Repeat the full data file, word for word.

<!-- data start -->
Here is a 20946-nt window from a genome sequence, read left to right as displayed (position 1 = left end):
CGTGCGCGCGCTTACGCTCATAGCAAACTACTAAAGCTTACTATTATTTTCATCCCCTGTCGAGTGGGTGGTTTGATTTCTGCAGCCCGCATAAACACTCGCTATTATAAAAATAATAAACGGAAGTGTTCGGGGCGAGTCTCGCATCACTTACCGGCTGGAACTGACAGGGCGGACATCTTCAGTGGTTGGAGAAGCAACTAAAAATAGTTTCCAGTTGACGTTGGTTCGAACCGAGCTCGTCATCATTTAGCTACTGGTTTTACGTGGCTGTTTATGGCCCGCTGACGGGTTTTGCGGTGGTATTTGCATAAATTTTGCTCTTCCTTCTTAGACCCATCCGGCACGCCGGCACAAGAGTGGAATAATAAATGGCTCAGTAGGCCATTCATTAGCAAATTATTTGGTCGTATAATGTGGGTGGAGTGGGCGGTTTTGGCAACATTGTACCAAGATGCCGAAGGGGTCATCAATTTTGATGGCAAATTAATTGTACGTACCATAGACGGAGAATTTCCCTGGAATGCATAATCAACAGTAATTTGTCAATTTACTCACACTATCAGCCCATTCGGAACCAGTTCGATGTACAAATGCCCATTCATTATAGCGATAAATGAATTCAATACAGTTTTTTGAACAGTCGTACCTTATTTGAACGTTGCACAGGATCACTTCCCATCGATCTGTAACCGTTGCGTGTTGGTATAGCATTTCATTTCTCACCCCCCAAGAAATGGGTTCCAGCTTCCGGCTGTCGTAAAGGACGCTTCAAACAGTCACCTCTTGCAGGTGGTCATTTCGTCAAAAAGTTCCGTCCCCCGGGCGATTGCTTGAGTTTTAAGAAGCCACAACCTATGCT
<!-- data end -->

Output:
Here is a 20946-nt window from a genome sequence, read left to right as displayed (position 1 = left end):
CGTGCGCGCGCTTACGCTCATAGCAAACTACTAAAGCTTACTATTATTTTCATCCCCTGTCGAGTGGGTGGTTTGATTTCTGCAGCCCGCATAAACACTCGCTATTATAAAAATAATAAACGGAAGTGTTCGGGGCGAGTCTCGCATCACTTACCGGCTGGAACTGACAGGGCGGACATCTTCAGTGGTTGGAGAAGCAACTAAAAATAGTTTCCAGTTGACGTTGGTTCGAACCGAGCTCGTCATCATTTAGCTACTGGTTTTACGTGGCTGTTTATGGCCCGCTGACGGGTTTTGCGGTGGTATTTGCATAAATTTTGCTCTTCCTTCTTAGACCCATCCGGCACGCCGGCACAAGAGTGGAATAATAAATGGCTCAGTAGGCCATTCATTAGCAAATTATTTGGTCGTATAATGTGGGTGGAGTGGGCGGTTTTGGCAACATTGTACCAAGATGCCGAAGGGGTCATCAATTTTGATGGCAAATTAATTGTACGTACCATAGACGGAGAATTTCCCTGGAATGCATAATCAACAGTAATTTGTCAATTTACTCACACTATCAGCCCATTCGGAACCAGTTCGATGTACAAATGCCCATTCATTATAGCGATAAATGAATTCAATACAGTTTTTTGAACAGTCGTACCTTATTTGAACGTTGCACAGGATCACTTCCCATCGATCTGTAACCGTTGCGTGTTGGTATAGCATTTCATTTCTCACCCCCCAAGAAATGGGTTCCAGCTTCCGGCTGTCGTAAAGGACGCTTCAAACAGTCACCTCTTGCAGGTGGTCATTTCGTCAAAAAGTTCCGTCCCCCGGGCGATTGCTTGAGTTTTAAGAAGCCACAACCTATGCT